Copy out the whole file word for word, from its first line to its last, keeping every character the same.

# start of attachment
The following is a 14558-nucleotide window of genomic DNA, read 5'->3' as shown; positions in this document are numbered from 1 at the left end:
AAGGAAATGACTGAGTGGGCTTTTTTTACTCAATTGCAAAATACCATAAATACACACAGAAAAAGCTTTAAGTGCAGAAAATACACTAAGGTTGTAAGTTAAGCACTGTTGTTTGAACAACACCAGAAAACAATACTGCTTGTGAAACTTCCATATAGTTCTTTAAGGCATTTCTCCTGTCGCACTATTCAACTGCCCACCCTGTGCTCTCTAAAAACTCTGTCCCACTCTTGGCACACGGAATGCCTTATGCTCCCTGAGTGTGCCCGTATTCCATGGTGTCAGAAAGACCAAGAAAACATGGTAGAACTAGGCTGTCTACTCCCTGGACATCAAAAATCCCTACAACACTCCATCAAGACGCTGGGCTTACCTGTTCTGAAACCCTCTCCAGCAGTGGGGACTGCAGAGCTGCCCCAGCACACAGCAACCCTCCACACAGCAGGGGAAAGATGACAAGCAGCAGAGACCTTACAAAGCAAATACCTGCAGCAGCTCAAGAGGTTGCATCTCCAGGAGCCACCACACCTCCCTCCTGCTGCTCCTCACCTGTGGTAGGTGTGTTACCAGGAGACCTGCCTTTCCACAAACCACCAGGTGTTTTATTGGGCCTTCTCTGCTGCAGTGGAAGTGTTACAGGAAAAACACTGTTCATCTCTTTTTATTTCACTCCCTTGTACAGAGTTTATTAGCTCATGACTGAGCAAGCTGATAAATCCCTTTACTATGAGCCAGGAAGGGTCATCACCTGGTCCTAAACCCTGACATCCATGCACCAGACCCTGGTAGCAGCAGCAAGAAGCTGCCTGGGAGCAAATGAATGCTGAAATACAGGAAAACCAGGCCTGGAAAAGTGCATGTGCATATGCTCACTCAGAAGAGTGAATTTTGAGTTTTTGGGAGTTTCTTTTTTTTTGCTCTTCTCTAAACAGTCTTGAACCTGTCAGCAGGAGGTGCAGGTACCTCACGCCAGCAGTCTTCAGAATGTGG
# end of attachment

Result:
The following is a 14558-nucleotide window of genomic DNA, read 5'->3' as shown; positions in this document are numbered from 1 at the left end:
AAGGAAATGACTGAGTGGGCTTTTTTTACTCAATTGCAAAATACCATAAATACACACAGAAAAAGCTTTAAGTGCAGAAAATACACTAAGGTTGTAAGTTAAGCACTGTTGTTTGAACAACACCAGAAAACAATACTGCTTGTGAAACTTCCATATAGTTCTTTAAGGCATTTCTCCTGTCGCACTATTCAACTGCCCACCCTGTGCTCTCTAAAAACTCTGTCCCACTCTTGGCACACGGAATGCCTTATGCTCCCTGAGTGTGCCCGTATTCCATGGTGTCAGAAAGACCAAGAAAACATGGTAGAACTAGGCTGTCTACTCCCTGGACATCAAAAATCCCTACAACACTCCATCAAGACGCTGGGCTTACCTGTTCTGAAACCCTCTCCAGCAGTGGGGACTGCAGAGCTGCCCCAGCACACAGCAACCCTCCACACAGCAGGGGAAAGATGACAAGCAGCAGAGACCTTACAAAGCAAATACCTGCAGCAGCTCAAGAGGTTGCATCTCCAGGAGCCACCACACCTCCCTCCTGCTGCTCCTCACCTGTGGTAGGTGTGTTACCAGGAGACCTGCCTTTCCACAAACCACCAGGTGTTTTATTGGGCCTTCTCTGCTGCAGTGGAAGTGTTACAGGAAAAACACTGTTCATCTCTTTTTATTTCACTCCCTTGTACAGAGTTTATTAGCTCATGACTGAGCAAGCTGATAAATCCCTTTACTATGAGCCAGGAAGGGTCATCACCTGGTCCTAAACCCTGACATCCATGCACCAGACCCTGGTAGCAGCAGCAAGAAGCTGCCTGGGAGCAAATGAATGCTGAAATACAGGAAAACCAGGCCTGGAAAAGTGCATGTGCATATGCTCACTCAGAAGAGTGAATTTTGAGTTTTTGGGAGTTTCTTTTTTTTTGCTCTTCTCTAAACAGTCTTGAACCTGTCAGCAGGAGGTGCAGGTACCTCACGCCAGCAGTCTTCAGAATGTGG